Shan States, Southern, 1908

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Shan States, Southern

This article has been extracted from



Note: National, provincial and district boundaries have changed considerably since 1908. Typically, old states, ‘divisions’ and districts have been broken into smaller units, and many tahsils upgraded to districts. Some units have since been renamed. Therefore, this article is being posted mainly for its historical value.

Shan States, Southern, 1908

A group of Native States in Burma, under the charge of a Superintendent, lying between 19 20' and 22 16' N. and 96 13' and ior 9' E., with an area of about 36,000 square miles. They are bounded on the north by the Northern Shan States, from which they are separated for some distance by the Nam Tu or Myitnge river ; on the east by China ; on the south by China, the French Lao territory, Siam, and Karenni ; and on the west by the Kyaukse, Meiktila, and Yamethm Districts of Upper Burma, and the Toungoo District of Lower Burma.

Physical aspects

With the exception of a tract on the western boundary and the eastern half of the Kengtung State towards the China border, the States lie in the drainage area of the Salween, which aspects roughly bisects them, flowing first in a general southerly course, and then south-west into Karenni. The eastern part of the Kengtung State drains into the Mekong, of which the principal tributaries are the Nam Lwi, the Nam Lin, and the Nam Hkok, the last named flowing for the greater part of its course in Chinese territory. The most noteworthy tributaries of the Salween on its eastern side within the limits of the Southern Shan States are the Nam Hka, forming the northern boundary of the trans-Salween areas, and the Nam Hsim farther south. Its western tributaries are of more importance than its eastern, and their courses are all more or less parallel with that of the Salween itself. The Nam Pang rises in South Hsenwi in the Northern Shan States, and waters the north-eastern cib-Salween States, joining the Sal ween in the Kenghkam State after a general southerly course. The Nam Teng rises in the north in Mongkung and flows south into Mongnaij there it bends eastwards till within 13 miles of the Salween, after which it turns south-west, and eventually joins the Salween about 15 miles above the Karenni boundary, after a course of about 250 miles. West of the Nam Teng is the Nam Pawn. This stream has its source in the hills of Laihka and flows southwards into Karenni, emptying itself finally into the Salween after a course of 300 miles.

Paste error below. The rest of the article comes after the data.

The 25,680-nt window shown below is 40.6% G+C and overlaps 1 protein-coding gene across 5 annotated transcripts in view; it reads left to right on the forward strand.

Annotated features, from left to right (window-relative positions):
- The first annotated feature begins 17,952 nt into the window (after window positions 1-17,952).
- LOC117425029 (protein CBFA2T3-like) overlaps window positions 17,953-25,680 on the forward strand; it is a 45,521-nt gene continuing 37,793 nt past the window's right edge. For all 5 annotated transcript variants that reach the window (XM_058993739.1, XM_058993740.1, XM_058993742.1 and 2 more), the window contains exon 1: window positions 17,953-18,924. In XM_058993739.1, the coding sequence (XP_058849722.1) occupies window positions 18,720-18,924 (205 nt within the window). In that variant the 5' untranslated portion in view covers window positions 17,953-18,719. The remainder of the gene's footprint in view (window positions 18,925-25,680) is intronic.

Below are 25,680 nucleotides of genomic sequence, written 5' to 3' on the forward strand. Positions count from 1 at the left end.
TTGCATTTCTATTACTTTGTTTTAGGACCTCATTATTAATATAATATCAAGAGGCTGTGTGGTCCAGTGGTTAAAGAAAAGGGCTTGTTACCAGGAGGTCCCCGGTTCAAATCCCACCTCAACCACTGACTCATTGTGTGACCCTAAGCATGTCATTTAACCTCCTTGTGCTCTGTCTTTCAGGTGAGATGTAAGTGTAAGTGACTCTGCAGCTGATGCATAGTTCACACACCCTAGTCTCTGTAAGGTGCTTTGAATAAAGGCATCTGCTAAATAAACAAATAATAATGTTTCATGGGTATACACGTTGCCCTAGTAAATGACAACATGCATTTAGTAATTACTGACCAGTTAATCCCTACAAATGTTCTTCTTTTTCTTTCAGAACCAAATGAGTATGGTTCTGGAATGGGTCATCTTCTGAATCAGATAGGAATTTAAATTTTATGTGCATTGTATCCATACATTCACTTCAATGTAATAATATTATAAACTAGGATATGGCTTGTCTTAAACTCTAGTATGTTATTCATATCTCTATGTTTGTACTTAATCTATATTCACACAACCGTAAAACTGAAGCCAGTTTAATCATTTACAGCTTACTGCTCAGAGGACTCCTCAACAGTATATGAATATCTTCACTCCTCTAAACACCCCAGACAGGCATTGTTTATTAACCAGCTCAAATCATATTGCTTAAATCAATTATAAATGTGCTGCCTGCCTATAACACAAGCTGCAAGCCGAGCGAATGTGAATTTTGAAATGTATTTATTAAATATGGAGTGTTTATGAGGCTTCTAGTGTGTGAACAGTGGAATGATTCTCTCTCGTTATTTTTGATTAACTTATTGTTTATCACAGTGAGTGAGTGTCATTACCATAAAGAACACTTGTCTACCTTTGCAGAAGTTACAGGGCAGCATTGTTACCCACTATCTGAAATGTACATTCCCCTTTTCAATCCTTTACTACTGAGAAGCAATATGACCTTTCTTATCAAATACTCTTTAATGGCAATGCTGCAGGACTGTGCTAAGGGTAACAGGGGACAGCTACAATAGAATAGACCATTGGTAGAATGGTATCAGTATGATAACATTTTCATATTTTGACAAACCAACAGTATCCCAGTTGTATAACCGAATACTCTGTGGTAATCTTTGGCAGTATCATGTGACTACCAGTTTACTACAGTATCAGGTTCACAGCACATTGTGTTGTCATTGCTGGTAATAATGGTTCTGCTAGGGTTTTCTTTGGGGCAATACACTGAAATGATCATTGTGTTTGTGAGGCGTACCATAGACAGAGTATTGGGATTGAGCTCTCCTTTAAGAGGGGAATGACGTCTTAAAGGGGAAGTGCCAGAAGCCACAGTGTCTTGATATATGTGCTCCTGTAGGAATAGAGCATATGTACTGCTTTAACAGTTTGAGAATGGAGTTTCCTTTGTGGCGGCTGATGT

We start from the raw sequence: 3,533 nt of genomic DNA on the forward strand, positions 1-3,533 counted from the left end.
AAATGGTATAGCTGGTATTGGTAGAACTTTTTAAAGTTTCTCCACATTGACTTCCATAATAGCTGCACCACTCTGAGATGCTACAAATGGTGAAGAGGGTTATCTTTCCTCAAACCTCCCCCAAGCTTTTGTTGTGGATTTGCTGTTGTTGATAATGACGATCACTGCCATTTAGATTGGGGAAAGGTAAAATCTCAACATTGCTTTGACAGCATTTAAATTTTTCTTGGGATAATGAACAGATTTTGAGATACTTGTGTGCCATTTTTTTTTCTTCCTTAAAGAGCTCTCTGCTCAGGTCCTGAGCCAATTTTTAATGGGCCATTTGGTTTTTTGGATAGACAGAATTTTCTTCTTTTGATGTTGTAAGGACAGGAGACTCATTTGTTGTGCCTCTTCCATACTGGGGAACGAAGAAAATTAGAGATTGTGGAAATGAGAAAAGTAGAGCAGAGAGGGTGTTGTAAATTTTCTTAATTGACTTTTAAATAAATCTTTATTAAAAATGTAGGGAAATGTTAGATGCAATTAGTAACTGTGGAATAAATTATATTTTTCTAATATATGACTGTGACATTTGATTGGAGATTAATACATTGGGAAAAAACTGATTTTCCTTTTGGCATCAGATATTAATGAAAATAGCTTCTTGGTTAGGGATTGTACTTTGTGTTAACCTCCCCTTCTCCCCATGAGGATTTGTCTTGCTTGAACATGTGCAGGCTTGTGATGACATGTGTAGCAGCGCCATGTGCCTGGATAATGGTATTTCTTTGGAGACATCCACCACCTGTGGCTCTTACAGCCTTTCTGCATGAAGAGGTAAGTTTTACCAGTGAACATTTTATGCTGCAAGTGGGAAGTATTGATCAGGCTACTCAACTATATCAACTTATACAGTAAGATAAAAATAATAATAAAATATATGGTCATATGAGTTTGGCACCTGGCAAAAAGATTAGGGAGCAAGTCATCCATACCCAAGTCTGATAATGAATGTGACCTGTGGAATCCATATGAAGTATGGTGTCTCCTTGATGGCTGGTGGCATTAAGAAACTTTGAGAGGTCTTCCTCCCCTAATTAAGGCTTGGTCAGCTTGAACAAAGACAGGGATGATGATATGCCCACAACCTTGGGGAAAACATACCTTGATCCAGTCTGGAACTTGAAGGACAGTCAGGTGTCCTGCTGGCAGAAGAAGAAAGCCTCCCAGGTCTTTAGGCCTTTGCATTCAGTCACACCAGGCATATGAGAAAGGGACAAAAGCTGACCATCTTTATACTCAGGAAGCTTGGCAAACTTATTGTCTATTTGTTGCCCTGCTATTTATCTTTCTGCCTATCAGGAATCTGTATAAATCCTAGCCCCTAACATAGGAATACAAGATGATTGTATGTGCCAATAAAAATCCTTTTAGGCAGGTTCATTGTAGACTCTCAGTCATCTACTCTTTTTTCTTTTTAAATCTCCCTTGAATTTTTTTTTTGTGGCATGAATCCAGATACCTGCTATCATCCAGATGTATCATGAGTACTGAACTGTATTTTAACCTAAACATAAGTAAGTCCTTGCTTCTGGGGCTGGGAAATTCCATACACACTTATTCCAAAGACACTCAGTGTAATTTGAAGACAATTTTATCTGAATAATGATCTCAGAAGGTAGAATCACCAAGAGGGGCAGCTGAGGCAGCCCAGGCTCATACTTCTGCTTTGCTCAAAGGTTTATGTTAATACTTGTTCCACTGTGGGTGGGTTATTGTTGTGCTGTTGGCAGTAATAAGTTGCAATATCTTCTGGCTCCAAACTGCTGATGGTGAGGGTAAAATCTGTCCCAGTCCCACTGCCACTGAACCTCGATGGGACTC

At about 20 N. it is joined from the west by the Nam Tamhpak, which rises in the small Hopong State and drains the eastern half of the central division, running parallel with the Nam Pawn, at a mean distance of 20 miles to the west of it, West of the Tamhpak again is the Nam Pilu or Balu ckaung, which waters several of the small Myelat States, enters the Inle Lake, and then leaves it in a southerly direction, draining the southern States of the central division. It finally enters Karenni, where it disappears underground, its waters flowing in unknown channels to the Nam Pawn. A portion of the western States belongs to the Irrawaddy drainage. The Nam Tu or Myitnge runs along the northern boundary, receiving the waters of the Nam Lang, with its tributary the Nam Et, from the south, before entering the Irrawaddy valley. The last two rivers water the whole of the extreme north- western area except the south-western portion of Lawksawk, which is drained by the Zawgyi. This stream has its fountain-head in the Myelat, runs north for some distance in the Lawksawk State, then bends abruptly south-west, traversing the north of Maw, and finally leaves the hills in Kyaukse District to join the Irrawaddy. The Paunglaung river rises in the hills that form the boundary between Yamethin and the Myelat, and emerges on the plains in Yamethin District, where it is renamed the Sittang.

The principal hill ranges, like the rivers, run generally north and south. Along the western boundary is a lofty range towering over the plains of Yamethin and Kyaukse Districts, containing the prominent peaks of Sindaung and Myinmati, near Kalaw, and averaging over 5,000 feet. East of this range lies the Menetaung range in Pangtara, a bold block of hills culminating in a peak known a& Ashe-myin-anauk- myin (7,678 feet) ; and east of that again the Loi Sang range divides the valleys of Yawnghwe and the Tamhpak. Farther east, separating the valleys of the Tamhpak and the Nam Pawn, is a long range terminating in the north of Karenni, and rising to over 8,000 feet in two peaks, Loi Mai and Loi Maw. Beyond the Nam Pawn runs a parallel range, twice exceeding 8,000 feet. Eastward of this system are no well-defined continuous hill ranges, the country up to the Salween consisting of a high plateau cut up by valleys; nor do such